Video & Time-Based Arts
B Arts & B Fine Arts | UNSW A&D Graduate 2012
Hey Tiyan! First of all, how did you get started as an artist in short film and video? Is there any particular reason why you wanted to work with this medium in particular?
I went to UNSW A&D wanting to get into drawing and illustration, but in my first drawing class, seeing the work of the other students in the room, I realised I was completely untalented in this area. At the same time I had some friends doing the intro course to Time-Based Arts. I really liked the sound of it, so I changed streams. My main teacher for TBA was John Gillies. His practice has a strong emphasis on video, and, over the 3 years of the degree, he exposed us to
a really solid selection of video artists and their work. I took to video very easily - I really enjoyed engaging with video work as well as making it, and I particularly took to video editing. After graduating I worked in the film industry for a few years and then came out wanting to re-enter the arts as a practitioner based in video.
So what are three words you’d use to describe your work?
That is a really hard question. The best I can think of right now is crisis-inspired, sort of doco and internet-engaged.
Are there any particular themes or concepts that you like exploring through your work?
I am drawn to hidden, banal or everyday sites where large-scale social, political or cultural crises have manifested in strange or unexpected ways. That may be a physical site, an online space, a space in popular culture or a site in people’s psychic terrains. I am also inspired by public dialogue and its less tangible undersides, and, as such, ideas for my work often start with something I have read in the news, saw in an advertisement or read in an online forum. Some examples of crises I have worked with recently are the rise of alt-right misogyny, Australian culture wars and climate change. But to say I’m working in these things is often a little too straightforward and journalistic for me - I like refracting those crises through unexpected frameworks to create something more human, more emotional and more playful. That is my goal, anyway, and I feel I’m getting better at that with each project.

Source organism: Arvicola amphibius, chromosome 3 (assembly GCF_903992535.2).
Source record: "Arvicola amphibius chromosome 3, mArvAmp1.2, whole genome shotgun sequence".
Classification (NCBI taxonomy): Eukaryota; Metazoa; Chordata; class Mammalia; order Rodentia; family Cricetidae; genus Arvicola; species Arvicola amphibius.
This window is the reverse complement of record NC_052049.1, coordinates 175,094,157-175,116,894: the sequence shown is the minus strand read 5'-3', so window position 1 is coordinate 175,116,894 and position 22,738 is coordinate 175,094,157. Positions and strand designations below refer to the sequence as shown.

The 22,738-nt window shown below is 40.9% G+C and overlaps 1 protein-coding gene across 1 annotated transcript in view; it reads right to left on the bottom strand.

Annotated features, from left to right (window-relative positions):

I’ve heard that you were involved in Prototype earlier in July. What do you think of it and how does it differ from other exhibition spaces?
Full disclosure - Lauren Carroll Harris, the curator of Prototype, is a very close friend of mine. That aside though, I think Prototype is a fantastic, much needed initiative in the Australian film and arts landscape. Lauren asks a really great question in the Prototype manifesto - how is it that, in the last decade or so, video culture and consumption has exploded, but video art viewership has not kept in step with that expansion? Video and digital art is the least attended arts event in the country, yet the average Australian consumes video content in a variety of forms and over countless distribution platforms everyday. Where is experimental film or video art in that conversation? It’s rare that they intersect in a way that is meaningful, and that presents a big question to any artist or arts institution who works seriously with video. Prototype is trying to address this gap with a distribution solution, and it’s a solution that’s not entirely new either. For example Channel 4 in the UK and MTV have both consistently commission video art pieces for broadcast. The bigger issue is that the conversation is not being pushed and normalised in Australia, but I think Prototype holds great potential to open up that conversation.